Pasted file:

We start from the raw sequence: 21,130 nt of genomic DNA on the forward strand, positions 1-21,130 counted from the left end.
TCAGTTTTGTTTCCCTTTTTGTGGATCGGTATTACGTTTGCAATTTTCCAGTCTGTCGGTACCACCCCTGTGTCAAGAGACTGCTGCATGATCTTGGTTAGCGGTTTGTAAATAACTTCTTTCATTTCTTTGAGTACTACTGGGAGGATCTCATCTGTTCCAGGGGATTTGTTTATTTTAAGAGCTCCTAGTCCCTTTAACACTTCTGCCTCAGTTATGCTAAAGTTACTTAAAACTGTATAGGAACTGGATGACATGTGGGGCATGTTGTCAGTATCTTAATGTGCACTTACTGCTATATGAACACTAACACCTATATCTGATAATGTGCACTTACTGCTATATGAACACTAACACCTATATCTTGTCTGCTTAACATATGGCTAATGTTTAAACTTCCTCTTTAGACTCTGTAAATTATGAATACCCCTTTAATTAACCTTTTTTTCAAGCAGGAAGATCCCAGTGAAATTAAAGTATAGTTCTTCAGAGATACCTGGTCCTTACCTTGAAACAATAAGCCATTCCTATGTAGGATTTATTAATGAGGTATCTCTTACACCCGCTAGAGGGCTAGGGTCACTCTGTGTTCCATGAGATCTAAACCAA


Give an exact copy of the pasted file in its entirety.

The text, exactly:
We start from the raw sequence: 21,130 nt of genomic DNA on the forward strand, positions 1-21,130 counted from the left end.
TCAGTTTTGTTTCCCTTTTTGTGGATCGGTATTACGTTTGCAATTTTCCAGTCTGTCGGTACCACCCCTGTGTCAAGAGACTGCTGCATGATCTTGGTTAGCGGTTTGTAAATAACTTCTTTCATTTCTTTGAGTACTACTGGGAGGATCTCATCTGTTCCAGGGGATTTGTTTATTTTAAGAGCTCCTAGTCCCTTTAACACTTCTGCCTCAGTTATGCTAAAGTTACTTAAAACTGTATAGGAACTGGATGACATGTGGGGCATGTTGTCAGTATCTTAATGTGCACTTACTGCTATATGAACACTAACACCTATATCTGATAATGTGCACTTACTGCTATATGAACACTAACACCTATATCTTGTCTGCTTAACATATGGCTAATGTTTAAACTTCCTCTTTAGACTCTGTAAATTATGAATACCCCTTTAATTAACCTTTTTTTCAAGCAGGAAGATCCCAGTGAAATTAAAGTATAGTTCTTCAGAGATACCTGGTCCTTACCTTGAAACAATAAGCCATTCCTATGTAGGATTTATTAATGAGGTATCTCTTACACCCGCTAGAGGGCTAGGGTCACTCTGTGTTCCATGAGATCTAAACCAA